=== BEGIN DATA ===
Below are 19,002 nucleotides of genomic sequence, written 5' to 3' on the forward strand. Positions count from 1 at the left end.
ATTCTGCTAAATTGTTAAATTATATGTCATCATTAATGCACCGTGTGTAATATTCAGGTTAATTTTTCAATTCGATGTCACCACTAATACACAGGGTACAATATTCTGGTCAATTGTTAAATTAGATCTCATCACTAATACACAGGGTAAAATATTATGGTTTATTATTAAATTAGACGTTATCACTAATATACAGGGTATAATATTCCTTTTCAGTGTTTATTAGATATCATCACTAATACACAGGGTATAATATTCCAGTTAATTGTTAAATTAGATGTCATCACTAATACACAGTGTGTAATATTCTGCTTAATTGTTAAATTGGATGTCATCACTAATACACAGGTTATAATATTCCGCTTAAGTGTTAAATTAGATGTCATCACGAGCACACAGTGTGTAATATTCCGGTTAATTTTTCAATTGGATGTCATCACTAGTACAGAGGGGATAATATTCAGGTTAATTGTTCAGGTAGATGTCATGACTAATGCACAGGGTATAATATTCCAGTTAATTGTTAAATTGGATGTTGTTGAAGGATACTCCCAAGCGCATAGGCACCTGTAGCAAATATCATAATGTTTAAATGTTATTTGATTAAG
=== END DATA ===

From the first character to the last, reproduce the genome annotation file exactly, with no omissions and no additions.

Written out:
Below are 19,002 nucleotides of genomic sequence, written 5' to 3' on the forward strand. Positions count from 1 at the left end.
ATTCTGCTAAATTGTTAAATTATATGTCATCATTAATGCACCGTGTGTAATATTCAGGTTAATTTTTCAATTCGATGTCACCACTAATACACAGGGTACAATATTCTGGTCAATTGTTAAATTAGATCTCATCACTAATACACAGGGTAAAATATTATGGTTTATTATTAAATTAGACGTTATCACTAATATACAGGGTATAATATTCCTTTTCAGTGTTTATTAGATATCATCACTAATACACAGGGTATAATATTCCAGTTAATTGTTAAATTAGATGTCATCACTAATACACAGTGTGTAATATTCTGCTTAATTGTTAAATTGGATGTCATCACTAATACACAGGTTATAATATTCCGCTTAAGTGTTAAATTAGATGTCATCACGAGCACACAGTGTGTAATATTCCGGTTAATTTTTCAATTGGATGTCATCACTAGTACAGAGGGGATAATATTCAGGTTAATTGTTCAGGTAGATGTCATGACTAATGCACAGGGTATAATATTCCAGTTAATTGTTAAATTGGATGTTGTTGAAGGATACTCCCAAGCGCATAGGCACCTGTAGCAAATATCATAATGTTTAAATGTTATTTGATTAAG